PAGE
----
January 2020 was overall the third wettest January since records were kept, the Meteorological Service said, and in many places, it was the wettest ever. The average rainfall in most areas was 150% of the average that falls every year, and in some instances over 200%. The last time rain fell in the amount it did this past month was in January 1969 and January 1974, the Service said.
The biggest recipients of rain in a month that will go down in history were towns on the northern coast, the western Galilee, and the Ramot Menashe areas. In some towns, recorded rainfall was 250% the average for a normal year. Also getting far more rain than normal was the southern Dan region, including south Tel Aviv, Holon and Bat Yam.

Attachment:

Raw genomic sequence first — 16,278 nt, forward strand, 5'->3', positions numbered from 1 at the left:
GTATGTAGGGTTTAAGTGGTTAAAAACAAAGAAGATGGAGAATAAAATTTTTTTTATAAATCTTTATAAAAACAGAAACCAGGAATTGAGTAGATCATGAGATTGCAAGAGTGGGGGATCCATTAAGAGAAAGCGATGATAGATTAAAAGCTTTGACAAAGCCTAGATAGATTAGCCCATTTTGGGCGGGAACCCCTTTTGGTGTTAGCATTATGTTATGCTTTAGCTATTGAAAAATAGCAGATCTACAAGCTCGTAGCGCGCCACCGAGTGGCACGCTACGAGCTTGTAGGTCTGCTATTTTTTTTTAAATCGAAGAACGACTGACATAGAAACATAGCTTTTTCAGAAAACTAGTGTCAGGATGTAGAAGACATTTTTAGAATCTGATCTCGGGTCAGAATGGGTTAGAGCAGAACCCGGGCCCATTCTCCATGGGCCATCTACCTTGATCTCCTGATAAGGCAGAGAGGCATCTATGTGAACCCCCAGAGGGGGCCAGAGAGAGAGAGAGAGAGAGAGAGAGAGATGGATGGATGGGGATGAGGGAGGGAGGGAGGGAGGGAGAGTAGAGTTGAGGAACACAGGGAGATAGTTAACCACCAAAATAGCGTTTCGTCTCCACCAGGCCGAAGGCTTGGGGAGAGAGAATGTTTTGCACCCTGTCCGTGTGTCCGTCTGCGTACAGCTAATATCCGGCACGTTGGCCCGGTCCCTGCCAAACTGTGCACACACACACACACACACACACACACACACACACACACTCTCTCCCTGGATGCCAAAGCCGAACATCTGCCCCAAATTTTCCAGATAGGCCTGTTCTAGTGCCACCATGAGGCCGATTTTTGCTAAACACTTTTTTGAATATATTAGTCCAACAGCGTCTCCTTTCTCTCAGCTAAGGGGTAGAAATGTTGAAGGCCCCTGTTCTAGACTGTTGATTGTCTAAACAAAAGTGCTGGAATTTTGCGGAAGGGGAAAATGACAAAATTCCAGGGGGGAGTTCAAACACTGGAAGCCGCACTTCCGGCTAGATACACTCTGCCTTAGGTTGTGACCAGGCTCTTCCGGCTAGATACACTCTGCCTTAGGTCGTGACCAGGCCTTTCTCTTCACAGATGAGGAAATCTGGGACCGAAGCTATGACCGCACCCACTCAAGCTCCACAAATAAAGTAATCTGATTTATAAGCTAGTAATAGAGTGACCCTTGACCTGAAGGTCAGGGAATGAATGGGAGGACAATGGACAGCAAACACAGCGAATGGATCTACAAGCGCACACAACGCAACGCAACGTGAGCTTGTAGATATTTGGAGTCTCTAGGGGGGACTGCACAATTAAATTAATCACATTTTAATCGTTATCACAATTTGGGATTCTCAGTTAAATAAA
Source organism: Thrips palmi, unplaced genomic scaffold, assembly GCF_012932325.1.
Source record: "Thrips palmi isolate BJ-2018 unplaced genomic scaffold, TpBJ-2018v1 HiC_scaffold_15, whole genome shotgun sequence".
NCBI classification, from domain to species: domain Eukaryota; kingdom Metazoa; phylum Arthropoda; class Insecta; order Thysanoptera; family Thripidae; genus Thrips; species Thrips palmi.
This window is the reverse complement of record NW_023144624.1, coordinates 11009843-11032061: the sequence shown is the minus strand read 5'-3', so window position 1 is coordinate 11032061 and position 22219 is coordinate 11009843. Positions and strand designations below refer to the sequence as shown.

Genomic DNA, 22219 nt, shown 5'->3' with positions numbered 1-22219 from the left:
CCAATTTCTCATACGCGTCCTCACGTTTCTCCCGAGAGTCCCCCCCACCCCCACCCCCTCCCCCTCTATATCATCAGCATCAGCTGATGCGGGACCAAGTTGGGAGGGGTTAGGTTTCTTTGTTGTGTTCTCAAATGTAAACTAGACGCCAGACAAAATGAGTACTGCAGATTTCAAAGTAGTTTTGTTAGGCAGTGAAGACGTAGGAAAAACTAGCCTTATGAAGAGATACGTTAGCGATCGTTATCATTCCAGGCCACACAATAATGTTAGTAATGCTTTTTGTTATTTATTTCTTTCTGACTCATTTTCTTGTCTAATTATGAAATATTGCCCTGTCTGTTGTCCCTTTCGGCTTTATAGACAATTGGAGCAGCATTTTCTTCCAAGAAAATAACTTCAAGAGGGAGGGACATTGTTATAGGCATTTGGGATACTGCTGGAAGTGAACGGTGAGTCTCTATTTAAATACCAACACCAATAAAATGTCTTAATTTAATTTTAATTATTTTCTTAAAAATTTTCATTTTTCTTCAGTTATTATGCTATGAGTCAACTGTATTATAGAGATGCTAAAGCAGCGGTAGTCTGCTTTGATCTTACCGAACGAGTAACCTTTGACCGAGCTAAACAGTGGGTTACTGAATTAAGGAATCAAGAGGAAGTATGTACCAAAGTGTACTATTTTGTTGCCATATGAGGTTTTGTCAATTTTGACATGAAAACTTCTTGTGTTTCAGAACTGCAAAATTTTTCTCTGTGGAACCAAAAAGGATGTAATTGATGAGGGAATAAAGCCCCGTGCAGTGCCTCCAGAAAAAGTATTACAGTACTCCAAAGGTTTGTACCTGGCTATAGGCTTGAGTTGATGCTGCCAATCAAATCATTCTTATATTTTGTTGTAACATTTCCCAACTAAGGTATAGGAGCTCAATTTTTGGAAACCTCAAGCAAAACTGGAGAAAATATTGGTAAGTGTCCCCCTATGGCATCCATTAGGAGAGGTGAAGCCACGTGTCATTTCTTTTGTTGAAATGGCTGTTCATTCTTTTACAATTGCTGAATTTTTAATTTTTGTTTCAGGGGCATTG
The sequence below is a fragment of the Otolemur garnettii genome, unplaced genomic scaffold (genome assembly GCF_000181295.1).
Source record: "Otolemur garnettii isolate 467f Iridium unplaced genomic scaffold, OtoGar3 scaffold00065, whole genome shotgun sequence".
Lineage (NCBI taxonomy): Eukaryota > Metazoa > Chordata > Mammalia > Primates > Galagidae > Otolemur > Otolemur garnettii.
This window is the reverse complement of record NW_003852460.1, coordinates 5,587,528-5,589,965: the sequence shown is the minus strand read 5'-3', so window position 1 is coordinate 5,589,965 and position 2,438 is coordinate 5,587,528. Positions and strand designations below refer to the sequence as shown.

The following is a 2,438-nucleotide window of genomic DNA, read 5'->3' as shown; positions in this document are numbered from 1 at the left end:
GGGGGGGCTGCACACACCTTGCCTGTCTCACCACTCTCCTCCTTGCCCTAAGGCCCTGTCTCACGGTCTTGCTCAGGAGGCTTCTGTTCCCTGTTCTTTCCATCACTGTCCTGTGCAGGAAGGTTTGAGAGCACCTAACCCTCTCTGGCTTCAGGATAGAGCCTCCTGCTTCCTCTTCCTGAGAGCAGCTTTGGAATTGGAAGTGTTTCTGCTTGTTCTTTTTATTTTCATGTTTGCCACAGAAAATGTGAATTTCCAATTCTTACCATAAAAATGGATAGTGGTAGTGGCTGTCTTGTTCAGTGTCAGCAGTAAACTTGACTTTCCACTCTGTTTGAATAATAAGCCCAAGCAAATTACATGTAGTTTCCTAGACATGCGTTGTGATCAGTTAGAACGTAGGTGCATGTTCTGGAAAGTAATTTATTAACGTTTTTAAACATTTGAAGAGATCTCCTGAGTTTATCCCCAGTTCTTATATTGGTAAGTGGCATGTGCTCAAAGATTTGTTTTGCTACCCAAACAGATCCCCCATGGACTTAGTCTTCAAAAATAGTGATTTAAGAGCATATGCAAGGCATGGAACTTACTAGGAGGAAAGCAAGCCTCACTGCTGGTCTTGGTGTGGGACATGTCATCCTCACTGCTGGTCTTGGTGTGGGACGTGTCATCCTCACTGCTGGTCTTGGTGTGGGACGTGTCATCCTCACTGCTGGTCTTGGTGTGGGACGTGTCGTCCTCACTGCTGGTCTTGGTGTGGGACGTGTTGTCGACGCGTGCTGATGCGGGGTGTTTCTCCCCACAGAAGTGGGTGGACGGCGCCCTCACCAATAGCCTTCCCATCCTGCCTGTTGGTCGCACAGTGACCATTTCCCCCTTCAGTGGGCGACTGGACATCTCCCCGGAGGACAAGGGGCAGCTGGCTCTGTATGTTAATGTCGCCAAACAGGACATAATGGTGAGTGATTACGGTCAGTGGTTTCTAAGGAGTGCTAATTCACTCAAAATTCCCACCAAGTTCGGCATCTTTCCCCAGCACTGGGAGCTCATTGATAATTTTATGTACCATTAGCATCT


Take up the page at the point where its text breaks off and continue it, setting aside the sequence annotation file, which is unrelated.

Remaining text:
The Mikveh Yisrael measuring station near Holon showed that 427 millimeters of rain fell during the month, three times the average amount, and the most ever recorded for a January in the station’s 100-plus years of operation. At nearby Beit Dagan, 264 millimeters were measured, two and a half times the average amount.
January also featured lower than average temperatures, although they were not record setting – largely due to a warming trend that took place mid-month. After weekend rain, the forecast for the coming days is for milder weather, with the next storm system set to visit the country over the weekend, forecasters said.
All that rain has done wonders for the Kinneret. Between Sunday and Monday mornings, the northern freshwater lake’s water level rose another 2.5 centimeters. A “full” Kinneret – which would entail opening sluice gates to allow water to flow out to the Jordan River, a rare event in recent years – is only 1.42 meters away, a goal forecasters believe will be met, given the remaining months of winter and the ongoing runoff that continues to make its way to the Kinneret.